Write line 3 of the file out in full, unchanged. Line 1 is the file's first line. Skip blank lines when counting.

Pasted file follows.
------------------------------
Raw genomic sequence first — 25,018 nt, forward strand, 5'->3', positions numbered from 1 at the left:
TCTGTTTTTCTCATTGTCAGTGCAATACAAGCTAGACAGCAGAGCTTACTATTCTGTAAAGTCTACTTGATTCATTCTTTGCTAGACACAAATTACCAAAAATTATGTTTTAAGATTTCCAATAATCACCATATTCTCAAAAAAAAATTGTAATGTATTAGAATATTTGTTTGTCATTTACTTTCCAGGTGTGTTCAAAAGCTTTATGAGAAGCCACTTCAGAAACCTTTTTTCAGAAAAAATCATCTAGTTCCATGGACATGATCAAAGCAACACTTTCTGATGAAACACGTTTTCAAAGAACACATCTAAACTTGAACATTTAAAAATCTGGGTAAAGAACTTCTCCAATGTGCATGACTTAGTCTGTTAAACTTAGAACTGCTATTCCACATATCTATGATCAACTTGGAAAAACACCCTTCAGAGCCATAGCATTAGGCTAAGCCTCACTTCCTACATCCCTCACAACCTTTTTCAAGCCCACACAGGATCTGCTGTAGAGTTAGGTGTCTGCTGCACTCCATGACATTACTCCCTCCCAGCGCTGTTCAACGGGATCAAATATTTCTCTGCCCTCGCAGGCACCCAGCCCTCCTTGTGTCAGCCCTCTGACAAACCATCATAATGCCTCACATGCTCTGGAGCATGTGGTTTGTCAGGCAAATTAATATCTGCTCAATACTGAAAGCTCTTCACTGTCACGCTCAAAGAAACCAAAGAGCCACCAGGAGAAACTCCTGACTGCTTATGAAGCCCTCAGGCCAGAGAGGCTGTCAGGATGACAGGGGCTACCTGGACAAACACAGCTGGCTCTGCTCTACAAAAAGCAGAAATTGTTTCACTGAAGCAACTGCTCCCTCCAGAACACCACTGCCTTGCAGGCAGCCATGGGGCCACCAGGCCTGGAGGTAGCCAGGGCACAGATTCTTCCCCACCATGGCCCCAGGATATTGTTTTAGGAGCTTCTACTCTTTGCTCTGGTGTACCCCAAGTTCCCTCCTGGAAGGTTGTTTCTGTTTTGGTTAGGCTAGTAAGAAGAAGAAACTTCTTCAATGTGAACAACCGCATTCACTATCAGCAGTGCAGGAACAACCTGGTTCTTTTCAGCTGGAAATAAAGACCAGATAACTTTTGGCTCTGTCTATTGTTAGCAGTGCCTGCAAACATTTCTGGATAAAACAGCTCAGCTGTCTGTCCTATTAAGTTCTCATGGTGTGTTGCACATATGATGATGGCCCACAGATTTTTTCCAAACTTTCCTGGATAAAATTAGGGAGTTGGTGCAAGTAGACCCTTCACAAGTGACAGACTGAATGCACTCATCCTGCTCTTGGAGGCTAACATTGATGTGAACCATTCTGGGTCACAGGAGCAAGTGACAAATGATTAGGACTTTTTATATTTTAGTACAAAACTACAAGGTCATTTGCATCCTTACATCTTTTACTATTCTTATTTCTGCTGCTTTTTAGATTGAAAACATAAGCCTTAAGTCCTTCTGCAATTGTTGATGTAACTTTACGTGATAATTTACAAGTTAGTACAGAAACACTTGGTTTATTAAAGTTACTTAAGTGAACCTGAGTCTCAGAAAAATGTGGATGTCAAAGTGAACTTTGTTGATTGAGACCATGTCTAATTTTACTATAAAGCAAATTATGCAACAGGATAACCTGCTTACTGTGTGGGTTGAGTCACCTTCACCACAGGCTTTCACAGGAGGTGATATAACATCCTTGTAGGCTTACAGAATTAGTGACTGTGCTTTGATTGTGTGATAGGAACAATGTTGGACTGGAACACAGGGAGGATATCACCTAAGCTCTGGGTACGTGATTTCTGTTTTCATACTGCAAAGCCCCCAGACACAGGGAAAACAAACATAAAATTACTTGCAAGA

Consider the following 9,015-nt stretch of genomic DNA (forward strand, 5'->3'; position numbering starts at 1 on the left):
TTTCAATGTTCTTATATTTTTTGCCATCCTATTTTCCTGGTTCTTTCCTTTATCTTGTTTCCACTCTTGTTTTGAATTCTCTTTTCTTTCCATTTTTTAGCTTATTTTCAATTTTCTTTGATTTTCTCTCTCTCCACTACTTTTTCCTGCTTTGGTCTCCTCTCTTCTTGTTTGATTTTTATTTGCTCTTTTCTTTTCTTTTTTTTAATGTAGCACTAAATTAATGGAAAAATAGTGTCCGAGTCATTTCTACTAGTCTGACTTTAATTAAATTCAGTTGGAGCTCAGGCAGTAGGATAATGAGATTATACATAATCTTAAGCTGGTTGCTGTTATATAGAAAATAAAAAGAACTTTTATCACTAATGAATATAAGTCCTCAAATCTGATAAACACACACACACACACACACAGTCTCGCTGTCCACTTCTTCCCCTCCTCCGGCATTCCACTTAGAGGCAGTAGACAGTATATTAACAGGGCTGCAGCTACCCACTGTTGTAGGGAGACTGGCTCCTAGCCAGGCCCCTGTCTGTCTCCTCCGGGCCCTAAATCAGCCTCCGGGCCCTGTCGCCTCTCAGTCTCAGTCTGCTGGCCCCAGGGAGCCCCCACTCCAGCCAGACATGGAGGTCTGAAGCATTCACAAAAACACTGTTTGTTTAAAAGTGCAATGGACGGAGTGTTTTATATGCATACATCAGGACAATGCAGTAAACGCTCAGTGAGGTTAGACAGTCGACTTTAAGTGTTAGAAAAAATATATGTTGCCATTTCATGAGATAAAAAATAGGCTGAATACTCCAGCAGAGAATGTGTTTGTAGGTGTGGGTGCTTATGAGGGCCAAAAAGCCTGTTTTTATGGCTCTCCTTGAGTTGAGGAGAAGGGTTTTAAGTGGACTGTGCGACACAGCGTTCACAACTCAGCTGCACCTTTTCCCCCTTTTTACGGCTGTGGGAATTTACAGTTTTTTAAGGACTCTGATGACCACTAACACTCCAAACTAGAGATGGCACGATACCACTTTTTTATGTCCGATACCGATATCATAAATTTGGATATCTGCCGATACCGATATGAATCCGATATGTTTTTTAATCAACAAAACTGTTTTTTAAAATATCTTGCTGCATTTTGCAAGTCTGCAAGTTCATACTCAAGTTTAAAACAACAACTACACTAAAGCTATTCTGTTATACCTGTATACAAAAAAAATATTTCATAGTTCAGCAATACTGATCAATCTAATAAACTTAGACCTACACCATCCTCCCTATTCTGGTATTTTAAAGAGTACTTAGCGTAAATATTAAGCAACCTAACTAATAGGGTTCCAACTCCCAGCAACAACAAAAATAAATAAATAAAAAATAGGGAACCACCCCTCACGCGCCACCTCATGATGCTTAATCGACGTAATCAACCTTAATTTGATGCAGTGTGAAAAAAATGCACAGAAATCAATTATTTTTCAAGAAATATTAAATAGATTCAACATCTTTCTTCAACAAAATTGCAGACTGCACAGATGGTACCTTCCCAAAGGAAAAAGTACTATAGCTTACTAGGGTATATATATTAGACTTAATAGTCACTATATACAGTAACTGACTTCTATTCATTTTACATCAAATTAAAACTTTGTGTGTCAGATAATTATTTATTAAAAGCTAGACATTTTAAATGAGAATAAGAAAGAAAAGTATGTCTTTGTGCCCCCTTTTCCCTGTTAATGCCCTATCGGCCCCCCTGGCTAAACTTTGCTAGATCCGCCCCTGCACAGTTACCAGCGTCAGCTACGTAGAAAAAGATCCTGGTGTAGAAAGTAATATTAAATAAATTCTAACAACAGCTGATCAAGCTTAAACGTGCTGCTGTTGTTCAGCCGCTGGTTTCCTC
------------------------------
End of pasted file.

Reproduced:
Consider the following 9,015-nt stretch of genomic DNA (forward strand, 5'->3'; position numbering starts at 1 on the left):